Searching for our Peace Testimony

Colchester Friends engage with peace and conflict

Colchester Quakers have continued their search for practical methods of peacebuilding and resolving conflict with a series of five discussions through the winter. On 12 May a major public meeting in the town’s magnificent Moot Hall was to be held under the banner: ‘The Cost of Conflict – a new look at investing in peace.’


Through this long cold winter Friends and others have been attending talks as varied as ‘Working alongside victims of conflict and ethnic violence’ (in Rwanda), given by Laura Shipler Chico of Quaker Peace & Social Witness, and ‘Building a Culture of Peace’ by Bruce Kent. The middle of this heady sandwich was filled with talks on resettling refugees in southern Sudan, developing micro-credit in parts of Africa with Jennifer Kavanagh and learning from impressive young people from Newham about their Truce 20/20 initiative, as they build up to the 2012 Olympic Games in London.

Local Friends have accepted that it is not enough to proclaim a peaceful approach to life, politics and community affairs: our peace testimony has to be one of action, commitment and questioning. Living, as we do, in a garrison town with many young people on active service in Afghanistan – and before that in Iraq or with peace missions in Sierra Leone – we are mindful of the anxiety within the military community. In proclaiming our peace testimony we were eager to demonstrate that ours was not a passive approach, but rather one of support for those who work in the field and who support local people to breed peace within their neighbourhoods at home and overseas.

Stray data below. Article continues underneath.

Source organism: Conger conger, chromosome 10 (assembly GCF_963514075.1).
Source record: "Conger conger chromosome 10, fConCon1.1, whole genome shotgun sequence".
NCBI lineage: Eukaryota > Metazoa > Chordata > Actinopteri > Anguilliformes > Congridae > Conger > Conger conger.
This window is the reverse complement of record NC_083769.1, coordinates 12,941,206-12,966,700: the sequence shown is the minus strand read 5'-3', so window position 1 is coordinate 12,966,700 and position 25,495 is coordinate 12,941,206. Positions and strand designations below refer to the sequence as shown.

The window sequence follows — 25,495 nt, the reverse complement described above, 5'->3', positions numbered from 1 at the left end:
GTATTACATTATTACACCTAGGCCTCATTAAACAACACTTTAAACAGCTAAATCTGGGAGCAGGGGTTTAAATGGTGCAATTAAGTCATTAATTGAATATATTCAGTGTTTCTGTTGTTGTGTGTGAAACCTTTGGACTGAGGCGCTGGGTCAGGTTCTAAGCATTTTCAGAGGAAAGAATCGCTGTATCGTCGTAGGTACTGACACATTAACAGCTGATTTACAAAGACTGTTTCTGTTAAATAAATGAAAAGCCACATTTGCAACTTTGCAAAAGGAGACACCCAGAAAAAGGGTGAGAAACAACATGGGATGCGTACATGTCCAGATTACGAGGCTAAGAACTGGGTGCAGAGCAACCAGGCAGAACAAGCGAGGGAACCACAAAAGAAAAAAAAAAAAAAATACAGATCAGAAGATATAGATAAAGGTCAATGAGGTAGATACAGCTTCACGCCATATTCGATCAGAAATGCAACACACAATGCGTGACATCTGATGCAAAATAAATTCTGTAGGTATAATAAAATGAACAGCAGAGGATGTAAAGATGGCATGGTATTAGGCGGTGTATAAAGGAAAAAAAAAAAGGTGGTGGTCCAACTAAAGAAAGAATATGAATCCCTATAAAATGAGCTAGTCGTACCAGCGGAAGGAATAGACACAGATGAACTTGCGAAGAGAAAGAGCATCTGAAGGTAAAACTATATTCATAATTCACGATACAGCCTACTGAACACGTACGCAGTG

The winter series of varied talks has drawn large numbers to the Meeting house; refreshments afterwards led to lively discussions across the generations. The small organising group within Colchester Friends felt it was important to conclude this initiative with a significant public meeting, on the lines of a similar gathering, when local Friends celebrated a 350-year Quaker presence in the town. This time we have been fortunate that Martin Bell, Patrick Cordingley and Paul Rogers agreed to form a panel; with questions put by younger Friends. Professor Rogers will speak on the the importance of energy, water and food security, and the way these vital elements of life are often the cause of conflict.

May 2010 is a time of change within our country. The new government needs to reformulate major aspects of our national life. Quakers are eager to ensure that their testimonies are upheld and developed. By raising their public voice in recent months Colchester Quakers are asking to be heard and for their views to be considered.

In 1943 London Yearly Meeting declared: “All thoughtful men and women are torn at the heart by the present situation. The savage momentum of war drags us all in its wake. We desire a righteous peace… But true peace cannot be dictated, it can only be built in co-operation between all peoples. None of us, no nation, no citizen, is free from some responsibility for this situation with its conflicting difficulties.”

We owe it to future generations to work with determination to build a culture of peace.

 

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